What a difference a format makes. In the first Obama-McCain debate the candidates had two minutes for opening responses, followed by a five-minute discussion period on each topic. In practice, thanks to two verbally confident candidates, these periods ran even longer. Biden and Palin had only ninety seconds for their initial responses and two minutes for discussion, in a debate that ran like clockwork. The outcome: a reasonably substantive level of discourse between the presidential contenders and a superficial lightning round for the v-ps.
Four extra minutes per topic may seem a trifle, but on live television it’s a healthy chunk of time—time enough for smart debaters to flesh out their points and critique their opponents. We saw this with the two presidential candidates, who took full advantage of their opportunity to compare and contrast. Voters benefited from hearing the top-of-the-ticket debaters explain their positions, at least to the degree that live television permits.
By contrast, the Biden-Palin debate whipsawed from topic to topic with the velocity of a game show. On the one hand, this tighter format may have had a salutary effect on Biden by forcing him to whittle down his characteristically expansive answers. But the key result of the bite-sized response times was to keep Palin safely tethered to her talking points. Operating at the mercy of the format, moderator Gwen Ifill did what she could to add depth to the candidates’ views, yet the structure of the program made follow-ups nearly impossible. Ifill’s job was further complicated by this extraordinary declaration by Palin: “I may not answer the questions that either the moderator or you (Biden) want to hear, but I’m going to talk straight to the American people.” In other words, silly debate rules don’t apply to me, even though the McCain-Palin campaign negotiated and signed off on those rules.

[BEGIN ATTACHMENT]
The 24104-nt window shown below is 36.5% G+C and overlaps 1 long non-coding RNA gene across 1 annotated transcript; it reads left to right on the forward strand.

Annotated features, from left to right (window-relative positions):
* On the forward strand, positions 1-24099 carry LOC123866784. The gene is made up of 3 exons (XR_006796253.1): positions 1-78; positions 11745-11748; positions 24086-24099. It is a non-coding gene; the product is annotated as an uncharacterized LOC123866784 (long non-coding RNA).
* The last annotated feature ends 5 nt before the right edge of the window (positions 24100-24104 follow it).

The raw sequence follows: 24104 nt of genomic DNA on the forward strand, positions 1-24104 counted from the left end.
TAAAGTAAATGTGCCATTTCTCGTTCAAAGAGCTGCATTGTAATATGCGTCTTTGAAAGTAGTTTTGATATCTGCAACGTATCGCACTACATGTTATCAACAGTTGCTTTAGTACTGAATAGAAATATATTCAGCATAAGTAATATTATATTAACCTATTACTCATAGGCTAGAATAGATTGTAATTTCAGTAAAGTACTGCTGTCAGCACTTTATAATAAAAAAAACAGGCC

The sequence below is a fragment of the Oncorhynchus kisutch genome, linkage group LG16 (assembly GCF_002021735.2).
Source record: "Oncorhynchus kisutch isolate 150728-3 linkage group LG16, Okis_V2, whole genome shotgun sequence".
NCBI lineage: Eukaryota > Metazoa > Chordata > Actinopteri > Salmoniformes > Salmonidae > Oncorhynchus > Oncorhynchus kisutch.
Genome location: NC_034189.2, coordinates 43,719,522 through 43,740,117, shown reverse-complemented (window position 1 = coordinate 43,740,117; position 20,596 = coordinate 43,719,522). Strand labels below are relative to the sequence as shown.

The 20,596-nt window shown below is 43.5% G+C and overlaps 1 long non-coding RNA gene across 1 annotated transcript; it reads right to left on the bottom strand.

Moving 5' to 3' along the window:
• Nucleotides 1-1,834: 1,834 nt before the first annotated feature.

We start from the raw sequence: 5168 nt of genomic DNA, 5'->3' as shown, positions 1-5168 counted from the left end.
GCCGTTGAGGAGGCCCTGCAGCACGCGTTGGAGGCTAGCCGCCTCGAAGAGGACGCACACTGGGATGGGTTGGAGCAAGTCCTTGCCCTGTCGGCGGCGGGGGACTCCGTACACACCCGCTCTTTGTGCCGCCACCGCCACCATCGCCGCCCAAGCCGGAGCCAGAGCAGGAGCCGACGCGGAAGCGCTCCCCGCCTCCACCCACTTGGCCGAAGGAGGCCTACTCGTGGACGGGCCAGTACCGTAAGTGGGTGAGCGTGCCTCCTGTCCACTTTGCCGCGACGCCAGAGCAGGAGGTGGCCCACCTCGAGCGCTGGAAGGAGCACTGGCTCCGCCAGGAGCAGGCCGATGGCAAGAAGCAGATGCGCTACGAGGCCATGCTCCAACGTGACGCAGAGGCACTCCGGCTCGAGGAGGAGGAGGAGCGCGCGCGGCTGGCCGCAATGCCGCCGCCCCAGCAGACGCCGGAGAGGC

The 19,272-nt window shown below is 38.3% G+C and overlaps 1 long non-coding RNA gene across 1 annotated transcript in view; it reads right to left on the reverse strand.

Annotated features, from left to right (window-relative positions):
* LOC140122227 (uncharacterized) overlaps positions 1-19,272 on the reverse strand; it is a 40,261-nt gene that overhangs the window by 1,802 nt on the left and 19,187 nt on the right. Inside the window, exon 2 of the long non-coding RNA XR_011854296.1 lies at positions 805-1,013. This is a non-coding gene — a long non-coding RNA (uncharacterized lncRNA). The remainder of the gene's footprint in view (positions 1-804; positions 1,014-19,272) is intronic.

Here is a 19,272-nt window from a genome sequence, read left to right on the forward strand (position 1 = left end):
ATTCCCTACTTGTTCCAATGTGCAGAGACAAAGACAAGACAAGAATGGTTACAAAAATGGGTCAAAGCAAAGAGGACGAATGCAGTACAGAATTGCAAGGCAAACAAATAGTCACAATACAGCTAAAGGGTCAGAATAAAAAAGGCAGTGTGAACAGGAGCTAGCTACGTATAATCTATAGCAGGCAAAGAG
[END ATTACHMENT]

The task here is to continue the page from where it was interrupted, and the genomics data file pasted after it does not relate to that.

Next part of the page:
Debate formats will always be subject to tinkering by campaigns, but for the future let us seek structures for presidential debates that (a) provide greater insight into the candidates’ thinking processes and (b) encourage dialogue and interaction between the participants. And in order to hold debaters’ feet to the fire, let’s give the moderator some powers of enforcement.
Formats ought to serve the interests of the citizens first, and those of the candidates secondarily. The 2008 vice presidential debate got this exactly backwards—while the first presidential debate got it right.